Thanks for the reply.
Yes I too noticed Petrie's comments regarding the whitewash.
He states that the whitewash and the red lines were applied during the building. Which is understandable. He also mentions "black lines" which do not appear to be there today.
First the whitewash issue. If the red marks had been applied in the quarry, would that not indicate that the whitewash had also been applied before the red lines, therefore also in the quarry. This seems rather odd to me?? The whitewash is clearly underneath the red lines.
Yes there are clearly creamy coloured marks over the red ochre.
Initially I put this down to "specular highlights" resulting from the photographic flash lighting. However I now feel that they may be abrasion marks indicating that the block was abraded post painting.
As for plaster and whitewash I'm guessing that whitewash was simply diluted plaster. I have had to largly ignore this as I cannot find any firm evidence for post Vyse repairs. I have seen repairs mentioned but nothing that can be proven.
What you are suggesting, in that someone had applied plaster over the red ochre marks, is what forgers call "distressing". In other words trying to make something look older than it really is.
It is a possibility but I'm not sure that the photographic evidence we have at this time can prove one way or the other.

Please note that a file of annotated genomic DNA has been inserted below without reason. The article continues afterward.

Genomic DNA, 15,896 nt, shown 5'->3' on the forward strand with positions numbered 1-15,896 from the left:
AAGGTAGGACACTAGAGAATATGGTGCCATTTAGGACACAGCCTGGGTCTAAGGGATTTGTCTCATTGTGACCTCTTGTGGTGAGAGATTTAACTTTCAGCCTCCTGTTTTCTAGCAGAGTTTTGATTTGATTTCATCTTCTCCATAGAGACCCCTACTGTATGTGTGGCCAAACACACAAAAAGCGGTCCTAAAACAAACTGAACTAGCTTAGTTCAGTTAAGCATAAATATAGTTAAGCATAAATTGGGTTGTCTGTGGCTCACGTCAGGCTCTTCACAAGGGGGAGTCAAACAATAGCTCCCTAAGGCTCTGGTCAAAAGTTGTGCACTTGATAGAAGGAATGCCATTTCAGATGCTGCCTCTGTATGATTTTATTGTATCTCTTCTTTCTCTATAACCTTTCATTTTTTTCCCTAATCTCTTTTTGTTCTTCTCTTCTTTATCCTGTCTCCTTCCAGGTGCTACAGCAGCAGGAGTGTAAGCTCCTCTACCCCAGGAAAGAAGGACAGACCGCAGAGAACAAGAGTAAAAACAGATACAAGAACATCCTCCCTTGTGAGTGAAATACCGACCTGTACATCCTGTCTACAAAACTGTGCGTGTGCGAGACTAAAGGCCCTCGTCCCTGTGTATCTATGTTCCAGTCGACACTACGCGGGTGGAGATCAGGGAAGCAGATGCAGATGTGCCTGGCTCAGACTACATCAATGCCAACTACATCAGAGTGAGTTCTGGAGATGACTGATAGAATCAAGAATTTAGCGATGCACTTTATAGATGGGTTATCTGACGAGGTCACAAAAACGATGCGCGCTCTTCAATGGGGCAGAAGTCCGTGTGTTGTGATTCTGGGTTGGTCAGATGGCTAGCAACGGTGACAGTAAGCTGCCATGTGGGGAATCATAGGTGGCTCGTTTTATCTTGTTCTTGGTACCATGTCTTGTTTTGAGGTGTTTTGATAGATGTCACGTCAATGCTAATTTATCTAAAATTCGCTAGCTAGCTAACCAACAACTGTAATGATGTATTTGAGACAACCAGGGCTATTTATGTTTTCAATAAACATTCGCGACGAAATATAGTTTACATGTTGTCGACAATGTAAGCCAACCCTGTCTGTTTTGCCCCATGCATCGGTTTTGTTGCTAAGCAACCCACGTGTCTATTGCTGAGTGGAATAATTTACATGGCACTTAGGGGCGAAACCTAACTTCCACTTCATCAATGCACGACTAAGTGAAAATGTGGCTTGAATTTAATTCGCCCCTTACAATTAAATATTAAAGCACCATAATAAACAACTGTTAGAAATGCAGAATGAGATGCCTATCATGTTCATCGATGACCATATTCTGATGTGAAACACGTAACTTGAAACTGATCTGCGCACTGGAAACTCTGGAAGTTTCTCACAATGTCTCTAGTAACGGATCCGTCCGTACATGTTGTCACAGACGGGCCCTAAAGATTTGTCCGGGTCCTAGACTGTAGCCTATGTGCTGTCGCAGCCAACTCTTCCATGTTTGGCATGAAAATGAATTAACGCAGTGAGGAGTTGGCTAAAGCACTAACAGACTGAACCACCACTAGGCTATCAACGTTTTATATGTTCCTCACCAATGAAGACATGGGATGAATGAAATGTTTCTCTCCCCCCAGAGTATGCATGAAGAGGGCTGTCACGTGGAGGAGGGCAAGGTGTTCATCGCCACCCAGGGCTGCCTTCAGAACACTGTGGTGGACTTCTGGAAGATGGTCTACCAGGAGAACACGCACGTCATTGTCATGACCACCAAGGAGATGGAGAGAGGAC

It is a good point.
I also considered the idea of "cleaning" or abrasion of some sort of the whitewash to reveal the underlying rock colour. Question is how was this done without abrading away the red marks.??
So to sum up the above, it appears to me that the block was first installed, whitewashed. It was then cleaned or abraded, and finally the cartouche was added.
What happened where and when is yet to be determined.
So my view at present is that due to the lack of concise documentation regarding possible repairs and modern interference for whatever reason.
At this time it is impossible to determine the age of this artwork.
However that does not mean that it should not be questioned.
I will continue to question it.
If it were a valuable artwork I would highly recommend that it be subjected to proper forensic analyses.
I can't for the life of me understand why it hasn't been already...
There are a number of features that are clearly defined in the photos, which I believe are not the result of photographic aberrations, digital artifacts or manipulation.
For example in your photograph, if you look closely at the intersection of the cartouche frame and the reed. It is clear that the frame was painted after and partially overlapping the reed. We call this "modulation", where one brush stroke interferes with a preceding brush stroke.
The brush stroke which is effectively a "fingerprint" demonstrates that the frame was painted from bottom right to bottom left in one continuous mark/loop. This is hard evidence for the way in which the frame was painted.
Lastly I have been looking at, and among many other issues, the splashes to the lower left of the cartouche. I'd be interested in your opinion.
Please bear in mind that a splash has a very different signature to that of an applied dot.
And also I must apologise for not uploading images.I work in this field and it would be very unethical of me to use an image in any way unless I had written permission from the author.
Although you can.. And it is OK for me to comment on them.
Post Edited (10-Sep-14 12:46)